All the ways Google+ isn't Facebook

While it’s rather obvious that Google is breaking into the social world to combat Facebook’s stranglehold on that domain, those using Google+ are starting to realize that while it may have a similar look and feel to some other popular social networks, it is ultimately a different beast altogether. It’s almost like Google was well aware that it wasn't going to beat Facebook at its own game, so they went a different route and made a network that is, if nothing else, very much Google.

It’s about Content – Facebook is a platform all to itself. While it is constantly expanding and growing, it is still Facebook, and all the third party applications and connections are still ultimately governed and controlled by it. This works very well for them because Facebook’s success depends on the Facebook platform being successful. If that sounds redundant, look at Google. Google+ does not need to succeed. Google+, like all other Google products, is purely a conduit by which Internet users are compelled to use Google Search. The most obvious example of this is Android. Google doesn’t make a cent in distributing the OS to any manufacturer that wants to use it. It is open source and many of the changes that companies like HTC and Motorola make to the OS are actually reviled by users. Google doesn’t mind that they are probably losing money on Android, because they now have a disproportionately large market share in the mobile search market. Google+ is the same thing in the end. It is not about the platform, but about the content that is contained within it. It is about the activities that people use Google+ to do, hopefully making them even more dependent on Google services like Picasa and Chat to do the things they usually do online. Video chatting in Hangout will fuel their newly minted desire to take over Skype (now MicroSkype), Circles will catapult Google Contacts into use in more Google products, and instant upload shoehorns mobile users into the world of Picasa. Whereas Facebook is a means unto itself, Google+ is a means to a more Google-themed online experience, and doesn’t hinge on the success of the platform itself.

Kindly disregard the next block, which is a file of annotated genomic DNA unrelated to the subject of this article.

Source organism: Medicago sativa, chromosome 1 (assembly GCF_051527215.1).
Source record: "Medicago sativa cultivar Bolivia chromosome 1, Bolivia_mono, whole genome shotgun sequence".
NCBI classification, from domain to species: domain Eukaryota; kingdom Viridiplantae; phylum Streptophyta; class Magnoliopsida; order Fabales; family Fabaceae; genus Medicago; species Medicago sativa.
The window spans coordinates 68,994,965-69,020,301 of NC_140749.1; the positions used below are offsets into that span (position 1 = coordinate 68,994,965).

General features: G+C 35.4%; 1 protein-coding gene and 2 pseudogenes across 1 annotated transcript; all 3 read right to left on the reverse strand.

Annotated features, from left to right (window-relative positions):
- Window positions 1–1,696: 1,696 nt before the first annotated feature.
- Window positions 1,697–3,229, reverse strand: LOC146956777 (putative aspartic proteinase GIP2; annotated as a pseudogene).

Tearing down the wall – Circles may simply seem like Facebook groups at first, but a very clear and obvious difference becomes apparent pretty quickly. When I add a user into a Circle, that user isn’t asked to add me to his own circle. That person gets notified that I’ve added him, but he can ignore that notification and get on with his life. I still have him in my Circles, I can follow everything he shares publicly, and he doesn’t have to follow my content to make that connection. This is probably the biggest difference between the Facebook model of the Social Graph and the Google+ version. It’s much more reminiscent of Twitter, a follower model. If Facebook is the friend model of social networking, and Twitter is the follower model, Google+ falls squarely in the middle. It gives you the flexibility to create groups and selectively share content, but it also lets you build out a circle of celebrities and follow every juicy bit of celebrity gossip that comes out of their gold-encrusted keyboards. It’s a model that I’m falling for pretty quickly, and it quite deftly bridges both social models in a subtle and streamlined way.